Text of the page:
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Only T20I (N), Perth, December 11, 2007, New Zealand tour of Australia
(18.3/20 ov, T:187) 132

Australia won by 54 runs

Player Of The Match
85* (46)

New Zealand demolished by brutal Australia

Australia's fast bowlers breathed fire after Andrew Symonds flexed his muscle on the way to an eventful 54-run victory over New Zealand

Peter English
Peter English
Australia 6 for 186 (Symonds 85*) beat New Zealand 132 (Oram 66*, Noffke 3-18) by 54 runs
Scorecard and ball-by-ball details

Andrew Symonds put Australia on track for victory with a fierce 85 © Getty Images
Australia's fast bowlers breathed fire after Andrew Symonds flexed his muscle on the way to an eventful 54-run victory over New Zealand. The new-look outfit showed no signs of nerves and the result was sealed as soon as New Zealand slumped to 5 for 31 chasing 186.
Shaun Tait, who was back after elbow surgery, raced through two wickets in his first over and Brett Lee's extreme speed was responsible for a couple of breakthroughs in his opening spell. There was no respite for the New Zealanders, who were also hit by Mitchell Johnson and Ashley Noffke, and they were all out for 132. It was not the performance they needed ahead of the Chappell-Hadlee Series on Friday.
New Zealand's reply started horribly with Lou Vincent slipping first ball before Brendon McCullum was also caught by Adam Gilchrist off Lee. Australia did not let them recover from the early losses and Tait, who was as frightening as Lee, added to the pressure.
Tait struck with his opening delivery when Jamie How edged an attempted hook and Gilchrist jumped high, got a deflection and dived back to get the catch with his left hand. Two balls later Ross Taylor played on and the game was over the moment Mathew Sinclair gave Gilchrist his fourth catch. Jacob Oram tried to fight, bashing six sixes in his 66 off 31 balls, but his team-mates couldn't stay with him.
Johnson earned his second wicket by removing Scott Styris and the debutant Noffke quickly made a mark by bowling Daniel Vettori with his fourth delivery. Noffke (3 for 18) followed up by taking Kyle Mills and ended the match by capturing Jeetan Patel. Picking a five-pronged pace attack on a bouncy pitch was the right decision and they were helped by a competitive total.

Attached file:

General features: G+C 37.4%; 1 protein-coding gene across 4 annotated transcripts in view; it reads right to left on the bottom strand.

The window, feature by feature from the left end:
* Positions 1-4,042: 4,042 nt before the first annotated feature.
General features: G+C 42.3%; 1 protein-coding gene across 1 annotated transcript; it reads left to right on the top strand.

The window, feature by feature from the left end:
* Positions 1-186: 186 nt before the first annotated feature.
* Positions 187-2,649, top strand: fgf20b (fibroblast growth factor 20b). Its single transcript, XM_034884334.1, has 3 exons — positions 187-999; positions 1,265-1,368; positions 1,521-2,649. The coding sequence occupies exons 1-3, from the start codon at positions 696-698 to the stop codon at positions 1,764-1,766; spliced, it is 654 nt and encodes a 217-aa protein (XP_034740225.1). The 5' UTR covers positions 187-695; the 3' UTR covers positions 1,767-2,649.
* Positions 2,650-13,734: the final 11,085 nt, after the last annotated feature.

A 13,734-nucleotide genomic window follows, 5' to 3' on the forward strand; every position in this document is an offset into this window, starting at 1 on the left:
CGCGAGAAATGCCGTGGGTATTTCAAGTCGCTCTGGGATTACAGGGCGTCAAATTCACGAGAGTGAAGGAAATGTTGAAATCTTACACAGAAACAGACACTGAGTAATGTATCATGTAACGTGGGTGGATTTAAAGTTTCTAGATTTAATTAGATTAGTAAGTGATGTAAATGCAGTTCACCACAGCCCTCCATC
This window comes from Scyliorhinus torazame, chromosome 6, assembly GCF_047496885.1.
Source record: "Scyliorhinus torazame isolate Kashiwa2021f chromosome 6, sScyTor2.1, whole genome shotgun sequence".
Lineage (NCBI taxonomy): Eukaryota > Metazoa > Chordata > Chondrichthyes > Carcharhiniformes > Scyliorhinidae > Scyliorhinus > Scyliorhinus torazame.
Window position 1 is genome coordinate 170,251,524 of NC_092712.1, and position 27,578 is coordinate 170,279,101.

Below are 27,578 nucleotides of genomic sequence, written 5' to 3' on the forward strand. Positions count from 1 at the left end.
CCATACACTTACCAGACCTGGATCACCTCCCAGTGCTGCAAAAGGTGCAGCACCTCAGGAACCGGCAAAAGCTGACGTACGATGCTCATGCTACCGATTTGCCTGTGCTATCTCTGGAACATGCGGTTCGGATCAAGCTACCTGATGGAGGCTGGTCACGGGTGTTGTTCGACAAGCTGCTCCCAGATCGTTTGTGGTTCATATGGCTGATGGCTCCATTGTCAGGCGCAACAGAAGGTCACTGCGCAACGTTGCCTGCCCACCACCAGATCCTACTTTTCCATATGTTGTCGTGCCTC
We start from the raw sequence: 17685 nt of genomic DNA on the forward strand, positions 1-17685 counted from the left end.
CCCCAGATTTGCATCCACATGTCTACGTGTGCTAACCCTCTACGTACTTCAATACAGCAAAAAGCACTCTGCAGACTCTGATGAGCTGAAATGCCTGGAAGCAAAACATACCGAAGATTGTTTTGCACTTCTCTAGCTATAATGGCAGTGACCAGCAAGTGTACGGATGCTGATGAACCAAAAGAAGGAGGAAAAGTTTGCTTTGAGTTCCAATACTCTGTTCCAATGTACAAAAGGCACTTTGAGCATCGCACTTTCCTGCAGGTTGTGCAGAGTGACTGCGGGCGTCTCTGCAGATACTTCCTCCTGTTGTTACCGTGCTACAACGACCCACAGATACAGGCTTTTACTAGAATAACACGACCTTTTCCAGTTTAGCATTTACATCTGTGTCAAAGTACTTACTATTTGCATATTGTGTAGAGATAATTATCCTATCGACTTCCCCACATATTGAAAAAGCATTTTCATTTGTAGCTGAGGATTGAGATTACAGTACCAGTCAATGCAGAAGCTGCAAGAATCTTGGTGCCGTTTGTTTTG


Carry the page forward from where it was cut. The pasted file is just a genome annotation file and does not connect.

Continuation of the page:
Symonds provided the strength with a half-century after somehow managing to take his time early in the innings. After unleashing a flurry of boundaries he brought up his half-century - it came with a huge six over mid-on off Patel - from only 26 balls and continued to an unbeaten 85 off 46. However, he re-hurt his ankle in the field to give Australia an injury concern for Friday.
Once Michael Clarke departed for 33, Symonds steered the target setting and gained useful help from Adam Voges' 26. Symonds, who struck seven fours and three sixes, was particularly strong clubbing to the legside, but he also played some fine inside-out shots over cover to trouble New Zealand, whose only real chance came when Taylor dropped him on 76.
Vettori was outstanding, picking up Clarke and giving away 24 runs, and Mark Gillespie struck twice to start and finish the innings on a high. The match opened in a blur when Gilchrist, who was wearing a microphone linked to the commentary box, was left speechless when Patel leaped high to take a square drive behind point in the second over.
The day had already begun with excitement for Luke Pomersbach, who got a call from Australia's team manager as he parked his car at the WACA. Brad Hodge had hurt his back in the dressing room and Pomersbach's plan to watch the game from the stands was quickly changed as he was catapulted into the XI.
"I don't think I locked my car and my brother had to drop my stuff off," Pomersbach told Nine before he batted. "I'm still shaking, I can't believe it."
He settled himself with a couple of singles, launched a fierce six over midwicket and picked up 15 off seven before falling from the third-last ball. After the win was sealed Pomersbach, who was suspended by his state last month for a night on the town, had another reason to celebrate.

Peter English is the Australasian editor of Cricinfo

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